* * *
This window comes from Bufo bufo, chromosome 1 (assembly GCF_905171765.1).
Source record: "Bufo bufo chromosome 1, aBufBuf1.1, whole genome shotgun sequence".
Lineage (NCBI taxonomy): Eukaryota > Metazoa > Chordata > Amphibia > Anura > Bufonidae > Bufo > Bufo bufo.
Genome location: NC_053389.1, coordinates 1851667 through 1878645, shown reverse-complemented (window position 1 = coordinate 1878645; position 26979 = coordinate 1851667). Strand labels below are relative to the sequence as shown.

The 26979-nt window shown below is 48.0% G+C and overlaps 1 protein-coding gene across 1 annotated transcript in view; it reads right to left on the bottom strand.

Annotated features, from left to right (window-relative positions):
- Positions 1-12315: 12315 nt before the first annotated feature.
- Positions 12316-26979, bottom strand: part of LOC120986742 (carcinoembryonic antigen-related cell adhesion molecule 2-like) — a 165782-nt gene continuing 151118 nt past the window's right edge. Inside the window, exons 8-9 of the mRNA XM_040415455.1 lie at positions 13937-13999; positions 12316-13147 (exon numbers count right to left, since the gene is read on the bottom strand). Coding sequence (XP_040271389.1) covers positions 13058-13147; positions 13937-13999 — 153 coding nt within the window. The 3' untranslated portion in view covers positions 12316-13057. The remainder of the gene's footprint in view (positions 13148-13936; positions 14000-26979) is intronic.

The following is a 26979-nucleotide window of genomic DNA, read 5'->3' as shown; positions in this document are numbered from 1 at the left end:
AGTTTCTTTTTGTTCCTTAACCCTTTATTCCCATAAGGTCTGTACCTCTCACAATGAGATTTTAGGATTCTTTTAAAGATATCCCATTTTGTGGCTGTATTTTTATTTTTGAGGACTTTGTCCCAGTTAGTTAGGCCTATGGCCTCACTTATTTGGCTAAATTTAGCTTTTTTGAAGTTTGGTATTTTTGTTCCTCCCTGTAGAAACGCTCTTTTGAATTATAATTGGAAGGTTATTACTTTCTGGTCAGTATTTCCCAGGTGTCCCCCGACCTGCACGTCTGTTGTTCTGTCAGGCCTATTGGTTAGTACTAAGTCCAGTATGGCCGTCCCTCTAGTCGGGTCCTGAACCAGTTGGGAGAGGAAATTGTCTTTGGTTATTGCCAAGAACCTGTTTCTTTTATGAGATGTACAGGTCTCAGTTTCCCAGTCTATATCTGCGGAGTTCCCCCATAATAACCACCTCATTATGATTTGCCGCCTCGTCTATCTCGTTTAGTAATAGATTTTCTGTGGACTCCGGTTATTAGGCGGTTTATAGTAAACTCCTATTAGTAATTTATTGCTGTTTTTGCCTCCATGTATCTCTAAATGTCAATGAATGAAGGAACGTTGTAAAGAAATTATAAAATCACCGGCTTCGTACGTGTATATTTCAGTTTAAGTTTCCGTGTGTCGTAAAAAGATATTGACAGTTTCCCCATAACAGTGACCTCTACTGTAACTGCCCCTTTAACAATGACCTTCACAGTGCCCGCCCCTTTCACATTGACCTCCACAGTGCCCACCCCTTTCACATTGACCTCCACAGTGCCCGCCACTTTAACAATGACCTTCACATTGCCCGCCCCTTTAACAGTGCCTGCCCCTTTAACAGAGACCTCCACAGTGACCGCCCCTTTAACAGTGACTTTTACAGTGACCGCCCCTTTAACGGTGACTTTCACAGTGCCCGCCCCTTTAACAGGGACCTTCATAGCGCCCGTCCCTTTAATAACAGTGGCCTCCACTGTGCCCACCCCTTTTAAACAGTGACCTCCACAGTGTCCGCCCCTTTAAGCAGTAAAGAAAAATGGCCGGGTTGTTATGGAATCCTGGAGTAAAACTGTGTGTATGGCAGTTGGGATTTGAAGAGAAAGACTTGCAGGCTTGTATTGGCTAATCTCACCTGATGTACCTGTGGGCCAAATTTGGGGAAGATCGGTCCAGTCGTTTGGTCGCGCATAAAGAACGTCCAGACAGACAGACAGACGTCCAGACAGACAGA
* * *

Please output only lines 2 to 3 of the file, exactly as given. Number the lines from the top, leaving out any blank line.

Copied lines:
Source record: "Bufo bufo chromosome 1, aBufBuf1.1, whole genome shotgun sequence".
Lineage (NCBI taxonomy): Eukaryota > Metazoa > Chordata > Amphibia > Anura > Bufonidae > Bufo > Bufo bufo.